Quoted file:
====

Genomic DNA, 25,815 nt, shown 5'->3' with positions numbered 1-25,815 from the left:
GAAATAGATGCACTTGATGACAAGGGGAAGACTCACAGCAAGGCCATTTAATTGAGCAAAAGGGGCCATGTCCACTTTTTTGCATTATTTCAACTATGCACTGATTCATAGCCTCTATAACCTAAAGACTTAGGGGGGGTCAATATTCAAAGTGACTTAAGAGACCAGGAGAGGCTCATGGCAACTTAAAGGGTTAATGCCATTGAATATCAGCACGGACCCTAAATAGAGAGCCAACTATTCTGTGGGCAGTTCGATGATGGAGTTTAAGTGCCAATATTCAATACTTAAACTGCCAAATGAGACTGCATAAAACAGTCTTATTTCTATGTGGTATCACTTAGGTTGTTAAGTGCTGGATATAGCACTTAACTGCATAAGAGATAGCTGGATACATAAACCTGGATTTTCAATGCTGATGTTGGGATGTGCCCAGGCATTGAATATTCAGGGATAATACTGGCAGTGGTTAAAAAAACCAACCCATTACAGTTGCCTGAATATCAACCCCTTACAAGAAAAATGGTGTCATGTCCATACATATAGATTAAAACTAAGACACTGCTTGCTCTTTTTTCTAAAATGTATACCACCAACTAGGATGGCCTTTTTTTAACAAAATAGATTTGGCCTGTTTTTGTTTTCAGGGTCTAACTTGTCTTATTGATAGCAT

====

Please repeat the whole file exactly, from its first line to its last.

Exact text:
Genomic DNA, 25,815 nt, shown 5'->3' with positions numbered 1-25,815 from the left:
GAAATAGATGCACTTGATGACAAGGGGAAGACTCACAGCAAGGCCATTTAATTGAGCAAAAGGGGCCATGTCCACTTTTTTGCATTATTTCAACTATGCACTGATTCATAGCCTCTATAACCTAAAGACTTAGGGGGGGTCAATATTCAAAGTGACTTAAGAGACCAGGAGAGGCTCATGGCAACTTAAAGGGTTAATGCCATTGAATATCAGCACGGACCCTAAATAGAGAGCCAACTATTCTGTGGGCAGTTCGATGATGGAGTTTAAGTGCCAATATTCAATACTTAAACTGCCAAATGAGACTGCATAAAACAGTCTTATTTCTATGTGGTATCACTTAGGTTGTTAAGTGCTGGATATAGCACTTAACTGCATAAGAGATAGCTGGATACATAAACCTGGATTTTCAATGCTGATGTTGGGATGTGCCCAGGCATTGAATATTCAGGGATAATACTGGCAGTGGTTAAAAAAACCAACCCATTACAGTTGCCTGAATATCAACCCCTTACAAGAAAAATGGTGTCATGTCCATACATATAGATTAAAACTAAGACACTGCTTGCTCTTTTTTCTAAAATGTATACCACCAACTAGGATGGCCTTTTTTTAACAAAATAGATTTGGCCTGTTTTTGTTTTCAGGGTCTAACTTGTCTTATTGATAGCAT